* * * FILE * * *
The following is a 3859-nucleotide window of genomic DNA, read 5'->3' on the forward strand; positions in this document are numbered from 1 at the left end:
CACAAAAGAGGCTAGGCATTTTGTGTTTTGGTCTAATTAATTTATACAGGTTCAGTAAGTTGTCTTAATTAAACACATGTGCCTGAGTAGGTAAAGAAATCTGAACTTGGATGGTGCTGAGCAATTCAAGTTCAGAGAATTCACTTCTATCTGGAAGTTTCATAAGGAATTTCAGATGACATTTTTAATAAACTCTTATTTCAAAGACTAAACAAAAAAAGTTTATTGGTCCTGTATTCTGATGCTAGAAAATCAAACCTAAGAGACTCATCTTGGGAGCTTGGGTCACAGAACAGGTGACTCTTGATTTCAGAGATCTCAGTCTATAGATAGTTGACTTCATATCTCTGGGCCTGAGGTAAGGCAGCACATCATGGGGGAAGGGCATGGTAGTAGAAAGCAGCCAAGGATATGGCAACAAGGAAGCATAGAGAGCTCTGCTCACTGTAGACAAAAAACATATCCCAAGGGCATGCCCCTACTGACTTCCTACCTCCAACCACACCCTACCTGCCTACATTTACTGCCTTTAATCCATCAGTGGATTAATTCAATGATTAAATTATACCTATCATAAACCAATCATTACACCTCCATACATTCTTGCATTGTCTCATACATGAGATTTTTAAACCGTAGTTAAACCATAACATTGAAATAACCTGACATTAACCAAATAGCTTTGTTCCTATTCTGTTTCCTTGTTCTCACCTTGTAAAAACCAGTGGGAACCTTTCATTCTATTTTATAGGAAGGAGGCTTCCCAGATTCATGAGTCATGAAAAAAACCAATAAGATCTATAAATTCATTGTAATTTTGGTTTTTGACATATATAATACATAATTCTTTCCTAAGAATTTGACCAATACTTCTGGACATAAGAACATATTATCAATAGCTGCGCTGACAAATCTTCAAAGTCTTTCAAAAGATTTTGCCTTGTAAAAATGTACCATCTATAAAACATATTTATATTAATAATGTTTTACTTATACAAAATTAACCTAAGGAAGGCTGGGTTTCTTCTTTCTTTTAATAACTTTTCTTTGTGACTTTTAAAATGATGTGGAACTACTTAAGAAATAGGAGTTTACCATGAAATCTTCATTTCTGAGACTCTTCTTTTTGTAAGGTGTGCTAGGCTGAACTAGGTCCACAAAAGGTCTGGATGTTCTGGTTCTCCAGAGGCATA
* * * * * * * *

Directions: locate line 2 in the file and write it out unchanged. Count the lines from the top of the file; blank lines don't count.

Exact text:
CACAAAAGAGGCTAGGCATTTTGTGTTTTGGTCTAATTAATTTATACAGGTTCAGTAAGTTGTCTTAATTAAACACATGTGCCTGAGTAGGTAAAGAAATCTGAACTTGGATGGTGCTGAGCAATTCAAGTTCAGAGAATTCACTTCTATCTGGAAGTTTCATAAGGAATTTCAGATGACATTTTTAATAAACTCTTATTTCAAAGACTAAACAAAAAAAGTTTATTGGTCCTGTATTCTGATGCTAGAAAATCAAACCTAAGAGACTCATCTTGGGAGCTTGGGTCACAGAACAGGTGACTCTTGATTTCAGAGATCTCAGTCTATAGATAGTTGACTTCATATCTCTGGGCCTGAGGTAAGGCAGCACATCATGGGGGAAGGGCATGGTAGTAGAAAGCAGCCAAGGATATGGCAACAAGGAAGCATAGAGAGCTCTGCTCACTGTAGACAAAAAACATATCCCAAGGGCATGCCCCTACTGACTTCCTACCTCCAACCACACCCTACCTGCCTACATTTACTGCCTTTAATCCATCAGTGGATTAATTCAATGATTAAATTATACCTATCATAAACCAATCATTACACCTCCATACATTCTTGCATTGTCTCATACATGAGATTTTTAAACCGTAGTTAAACCATAACATTGAAATAACCTGACATTAACCAAATAGCTTTGTTCCTATTCTGTTTCCTTGTTCTCACCTTGTAAAAACCAGTGGGAACCTTTCATTCTATTTTATAGGAAGGAGGCTTCCCAGATTCATGAGTCATGAAAAAAACCAATAAGATCTATAAATTCATTGTAATTTTGGTTTTTGACATATATAATACATAATTCTTTCCTAAGAATTTGACCAATACTTCTGGACATAAGAACATATTATCAATAGCTGCGCTGACAAATCTTCAAAGTCTTTCAAAAGATTTTGCCTTGTAAAAATGTACCATCTATAAAACATATTTATATTAATAATGTTTTACTTATACAAAATTAACCTAAGGAAGGCTGGGTTTCTTCTTTCTTTTAATAACTTTTCTTTGTGACTTTTAAAATGATGTGGAACTACTTAAGAAATAGGAGTTTACCATGAAATCTTCATTTCTGAGACTCTTCTTTTTGTAAGGTGTGCTAGGCTGAACTAGGTCCACAAAAGGTCTGGATGTTCTGGTTCTCCAGAGGCATA